Another aspect of life in 1861 for these girls in Tennessee that went completely ignored was slavery. One of the teachers was asked why he doesn’t teach them about interaction with slaves and race relations and his response was, “We just don’t.” He couldn’t give a reason. You cannot possibly understand being a privileged girl in Tennessee without understanding slavery. They’re totally ignoring the race question at this school, which, in 21st century standards, is expected and necessary, but in 1861, it was in their faces every day. They’re also teaching these girls that slavery had nothing to do with the war. I have no desire to get into a debate about what started the war but my northern upbringing chafes at those statements. These historians articulate the other side of the issue better than I could.

My issue is I can’t tell if this guy is channeling 1861 or speaking as a modern man looking back on 1861. Another historian made that point too. What you don’t see in that clip is the teacher discussing how his great-grandmother was still around when he was a child and her father was a Confederate prisoner of war. He was not allowed to even bring money into her house with Lincoln’s face on it and admitted somewhat hesitantly being raised in a certain mentality. He is three generations removed from the war and still brought up in a certain way that he whitewashes when he teaches the girls every summer. I have certain scruples about that.

My biggest scruple with this girls’ school is that they’re completely ignoring the academic education that the real girls in the nineteenth century received. To me, it sort of undermines the memory of those girls and how hard they had to work for their education. Remember, those girls were not supposed to be educated and men were turned off by such women. They were going against the grain. They were pioneers. The girls attending the school in the summer now should have more exposure to the academic education their foremothers received in order to really see what they endured and how hard they worked to better themselves. They should be taught more than the idealistic image of a Southern woman. Real Southern women have a long history of being stronger than people expected, resourceful, loving, tough, ladylike, yet still highly clever and intelligent. Yes, there were rules in society and they strove to reach the perfect image of a Victorian woman but they also had their feet firmly planted on the ground and did whatever was necessary to survive. The docile, sweet, perfectly submissive Melanie Hamilton idea of Southern women seems as inaccurate to me as the overly opinionated, vivacious, conniving Scarlett O’Hara idea of Southern women. I don’t think you can categorize Southern women at all. They were and are all individuals.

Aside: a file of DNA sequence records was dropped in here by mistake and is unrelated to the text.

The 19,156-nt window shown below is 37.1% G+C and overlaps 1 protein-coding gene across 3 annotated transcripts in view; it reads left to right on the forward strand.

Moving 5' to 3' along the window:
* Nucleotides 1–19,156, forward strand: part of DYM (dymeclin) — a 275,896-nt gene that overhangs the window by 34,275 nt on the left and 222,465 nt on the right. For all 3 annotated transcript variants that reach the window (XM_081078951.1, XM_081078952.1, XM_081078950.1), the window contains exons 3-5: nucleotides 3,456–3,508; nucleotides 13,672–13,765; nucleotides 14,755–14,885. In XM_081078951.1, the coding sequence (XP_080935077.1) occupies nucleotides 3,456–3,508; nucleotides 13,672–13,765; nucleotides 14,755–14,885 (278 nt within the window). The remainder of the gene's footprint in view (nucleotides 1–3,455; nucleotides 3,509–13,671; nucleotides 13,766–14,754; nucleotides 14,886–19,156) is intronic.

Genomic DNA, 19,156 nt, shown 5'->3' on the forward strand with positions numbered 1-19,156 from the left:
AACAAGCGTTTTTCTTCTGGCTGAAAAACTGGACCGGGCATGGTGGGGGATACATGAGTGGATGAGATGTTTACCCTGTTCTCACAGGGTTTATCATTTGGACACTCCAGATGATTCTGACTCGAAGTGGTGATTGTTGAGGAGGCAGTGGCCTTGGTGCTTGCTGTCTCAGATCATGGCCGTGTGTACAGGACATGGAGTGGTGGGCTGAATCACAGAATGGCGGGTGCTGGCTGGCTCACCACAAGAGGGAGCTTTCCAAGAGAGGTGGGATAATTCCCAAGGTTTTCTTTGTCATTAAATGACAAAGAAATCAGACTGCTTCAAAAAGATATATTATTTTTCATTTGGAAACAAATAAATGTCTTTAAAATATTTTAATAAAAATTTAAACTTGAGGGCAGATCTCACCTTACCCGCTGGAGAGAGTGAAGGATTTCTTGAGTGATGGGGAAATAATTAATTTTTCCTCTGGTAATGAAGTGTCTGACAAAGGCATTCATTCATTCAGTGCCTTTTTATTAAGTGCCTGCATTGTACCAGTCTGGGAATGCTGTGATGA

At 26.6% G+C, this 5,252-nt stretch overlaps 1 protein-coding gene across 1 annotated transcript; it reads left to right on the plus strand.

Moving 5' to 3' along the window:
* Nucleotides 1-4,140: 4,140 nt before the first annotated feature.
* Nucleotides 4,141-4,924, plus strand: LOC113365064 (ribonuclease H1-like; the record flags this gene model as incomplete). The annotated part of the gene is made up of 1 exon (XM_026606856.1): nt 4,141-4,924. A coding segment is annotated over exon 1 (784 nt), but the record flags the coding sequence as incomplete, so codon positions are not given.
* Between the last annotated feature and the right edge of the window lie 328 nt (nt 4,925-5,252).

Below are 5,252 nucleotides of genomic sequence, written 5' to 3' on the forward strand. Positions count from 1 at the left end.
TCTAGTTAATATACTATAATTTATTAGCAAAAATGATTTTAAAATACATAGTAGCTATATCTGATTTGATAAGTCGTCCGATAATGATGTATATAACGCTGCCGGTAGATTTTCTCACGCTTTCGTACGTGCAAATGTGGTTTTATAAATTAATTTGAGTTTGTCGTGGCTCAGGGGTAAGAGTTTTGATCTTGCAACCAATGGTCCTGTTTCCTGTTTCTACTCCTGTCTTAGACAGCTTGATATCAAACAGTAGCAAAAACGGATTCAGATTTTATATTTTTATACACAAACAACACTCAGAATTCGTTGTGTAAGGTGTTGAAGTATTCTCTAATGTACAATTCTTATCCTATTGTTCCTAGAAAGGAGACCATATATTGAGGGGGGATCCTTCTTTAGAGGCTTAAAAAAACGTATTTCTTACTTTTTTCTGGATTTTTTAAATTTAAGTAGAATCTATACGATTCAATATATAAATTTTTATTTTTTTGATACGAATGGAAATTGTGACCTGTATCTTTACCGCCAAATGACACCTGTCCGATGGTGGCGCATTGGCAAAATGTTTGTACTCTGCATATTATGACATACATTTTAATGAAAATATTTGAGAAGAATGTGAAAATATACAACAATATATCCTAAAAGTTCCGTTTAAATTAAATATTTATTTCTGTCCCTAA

Sweeping aside my criticisms of how the 1861 Athenaeum Girls’ School is operated today, I do see some positive things. I do think girls at that age in their teenage years should be taught things that are becoming lost in the development of technology and changing gender roles. I do agree that womens’ rights do not have to mean a woman no longer should be feminine if that’s what she wants for herself. To me, womens’ rights gave women the choice to be whatever their hearts desire, even if that is an old-fashioned housewife. The girls at this school are taught manners, etiquette, art of conversation, how to write letters, etc. All of these things, while being taught in 1861 context, are still very applicable in the 21st century context. I also think this is a good way for like-minded girls to meet each other and become friends since they would certainly not have met in other circumstances.

I will readily admit that I was not born and raised in the South, so I’m not likely to really understand the Lost Cause mentality that certain places like this school embrace. It’s all about perspective. If I was raised amongst those ideas, I would probably be lying about my age and bribing people to let me into that school. Things being as they are though, I’m not entirely sure that I would send my daughter there even if it is just a summer camp. I think I would actually have to go there and see it for myself. Southern girls who love history and their heritage will certainly jump at the chance to attend this summer camp.

The thought did cross my mind, though, how fun it would be to run a similar summer camp from the northern perspective. There should be an alternative for the other side.

One response to “>Southern Belle: romanticism or revisionism?”

  1. Sparrow says:

    >I haven't had a chance to see it yet, but that sounds pretty much like what I was expecting.

    So when are you starting the Northern school, missy? 😉